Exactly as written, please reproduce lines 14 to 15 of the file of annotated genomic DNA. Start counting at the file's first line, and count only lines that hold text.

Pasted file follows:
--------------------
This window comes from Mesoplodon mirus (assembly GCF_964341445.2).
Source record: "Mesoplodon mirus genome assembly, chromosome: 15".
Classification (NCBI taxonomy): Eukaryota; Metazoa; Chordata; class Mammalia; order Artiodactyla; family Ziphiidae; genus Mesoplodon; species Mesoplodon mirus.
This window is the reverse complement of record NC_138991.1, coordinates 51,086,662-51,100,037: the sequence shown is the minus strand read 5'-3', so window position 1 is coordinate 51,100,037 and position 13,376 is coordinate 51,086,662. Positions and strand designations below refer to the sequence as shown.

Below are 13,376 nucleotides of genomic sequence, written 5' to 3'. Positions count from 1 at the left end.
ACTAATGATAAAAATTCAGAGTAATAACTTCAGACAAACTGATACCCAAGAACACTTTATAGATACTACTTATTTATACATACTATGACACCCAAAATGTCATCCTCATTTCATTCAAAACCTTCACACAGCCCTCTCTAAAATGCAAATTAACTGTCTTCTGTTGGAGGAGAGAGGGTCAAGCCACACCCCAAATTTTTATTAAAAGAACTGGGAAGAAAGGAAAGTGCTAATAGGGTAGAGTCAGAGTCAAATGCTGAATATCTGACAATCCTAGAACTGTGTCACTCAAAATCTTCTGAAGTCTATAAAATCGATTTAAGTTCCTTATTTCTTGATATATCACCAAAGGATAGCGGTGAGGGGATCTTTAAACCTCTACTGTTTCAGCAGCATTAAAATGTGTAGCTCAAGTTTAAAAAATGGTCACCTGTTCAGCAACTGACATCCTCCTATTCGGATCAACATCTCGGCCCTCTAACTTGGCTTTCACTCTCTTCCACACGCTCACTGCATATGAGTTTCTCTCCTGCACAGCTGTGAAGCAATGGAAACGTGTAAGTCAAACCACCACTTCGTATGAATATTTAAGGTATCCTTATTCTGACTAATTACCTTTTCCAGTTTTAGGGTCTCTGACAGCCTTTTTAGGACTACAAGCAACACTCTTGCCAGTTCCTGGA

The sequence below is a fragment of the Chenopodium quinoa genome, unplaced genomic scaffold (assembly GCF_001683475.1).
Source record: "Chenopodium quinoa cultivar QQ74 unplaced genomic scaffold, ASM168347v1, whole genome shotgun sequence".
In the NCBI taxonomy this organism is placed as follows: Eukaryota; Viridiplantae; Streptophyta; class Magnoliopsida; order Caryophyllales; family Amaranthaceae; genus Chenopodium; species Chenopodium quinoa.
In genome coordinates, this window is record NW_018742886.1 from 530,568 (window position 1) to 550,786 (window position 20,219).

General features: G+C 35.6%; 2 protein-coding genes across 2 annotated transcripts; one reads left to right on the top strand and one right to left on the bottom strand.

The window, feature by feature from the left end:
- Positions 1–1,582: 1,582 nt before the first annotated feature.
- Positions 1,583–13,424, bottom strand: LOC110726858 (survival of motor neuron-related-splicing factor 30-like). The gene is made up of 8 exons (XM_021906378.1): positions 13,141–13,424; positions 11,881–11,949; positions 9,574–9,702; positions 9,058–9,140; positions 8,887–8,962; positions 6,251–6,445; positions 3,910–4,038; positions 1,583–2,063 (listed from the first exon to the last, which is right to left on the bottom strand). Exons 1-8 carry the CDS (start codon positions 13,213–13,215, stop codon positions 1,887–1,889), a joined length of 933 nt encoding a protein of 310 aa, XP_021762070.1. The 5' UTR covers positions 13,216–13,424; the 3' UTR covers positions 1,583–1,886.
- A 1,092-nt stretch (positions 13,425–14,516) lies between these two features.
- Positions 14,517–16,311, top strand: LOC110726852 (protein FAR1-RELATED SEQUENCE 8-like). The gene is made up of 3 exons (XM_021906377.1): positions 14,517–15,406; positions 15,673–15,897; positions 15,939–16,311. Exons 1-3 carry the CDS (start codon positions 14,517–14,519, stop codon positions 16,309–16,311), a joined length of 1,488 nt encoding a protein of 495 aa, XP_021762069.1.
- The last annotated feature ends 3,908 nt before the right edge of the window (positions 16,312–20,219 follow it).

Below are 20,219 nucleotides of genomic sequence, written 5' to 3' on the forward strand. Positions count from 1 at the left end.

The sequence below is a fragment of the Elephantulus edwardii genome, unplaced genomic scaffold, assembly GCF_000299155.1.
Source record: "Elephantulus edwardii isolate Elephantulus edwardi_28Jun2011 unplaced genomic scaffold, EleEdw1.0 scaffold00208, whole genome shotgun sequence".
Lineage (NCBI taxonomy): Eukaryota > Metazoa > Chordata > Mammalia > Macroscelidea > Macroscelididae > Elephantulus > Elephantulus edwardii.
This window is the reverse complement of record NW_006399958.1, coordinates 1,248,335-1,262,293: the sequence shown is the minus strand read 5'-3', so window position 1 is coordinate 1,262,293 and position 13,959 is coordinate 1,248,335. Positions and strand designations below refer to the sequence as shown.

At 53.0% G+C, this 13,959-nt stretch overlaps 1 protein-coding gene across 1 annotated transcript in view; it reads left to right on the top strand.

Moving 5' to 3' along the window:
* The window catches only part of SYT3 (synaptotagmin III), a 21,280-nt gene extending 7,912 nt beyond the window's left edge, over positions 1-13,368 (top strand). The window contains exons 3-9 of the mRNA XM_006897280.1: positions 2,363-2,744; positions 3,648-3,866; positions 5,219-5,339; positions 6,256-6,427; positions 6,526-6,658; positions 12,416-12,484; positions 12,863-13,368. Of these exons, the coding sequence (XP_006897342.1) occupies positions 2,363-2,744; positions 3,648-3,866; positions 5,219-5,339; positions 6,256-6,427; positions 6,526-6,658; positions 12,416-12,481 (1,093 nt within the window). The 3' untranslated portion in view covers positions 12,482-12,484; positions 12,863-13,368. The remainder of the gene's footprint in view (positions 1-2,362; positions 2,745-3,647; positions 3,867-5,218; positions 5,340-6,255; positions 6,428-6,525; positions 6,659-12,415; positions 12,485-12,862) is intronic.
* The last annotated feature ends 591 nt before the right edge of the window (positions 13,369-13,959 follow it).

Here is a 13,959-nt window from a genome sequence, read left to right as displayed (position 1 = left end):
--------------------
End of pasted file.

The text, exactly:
- Positions 1,583–13,424, bottom strand: LOC110726858 (survival of motor neuron-related-splicing factor 30-like). The gene is made up of 8 exons (XM_021906378.1): positions 13,141–13,424; positions 11,881–11,949; positions 9,574–9,702; positions 9,058–9,140; positions 8,887–8,962; positions 6,251–6,445; positions 3,910–4,038; positions 1,583–2,063 (listed from the first exon to the last, which is right to left on the bottom strand). Exons 1-8 carry the CDS (start codon positions 13,213–13,215, stop codon positions 1,887–1,889), a joined length of 933 nt encoding a protein of 310 aa, XP_021762070.1. The 5' UTR covers positions 13,216–13,424; the 3' UTR covers positions 1,583–1,886.
- A 1,092-nt stretch (positions 13,425–14,516) lies between these two features.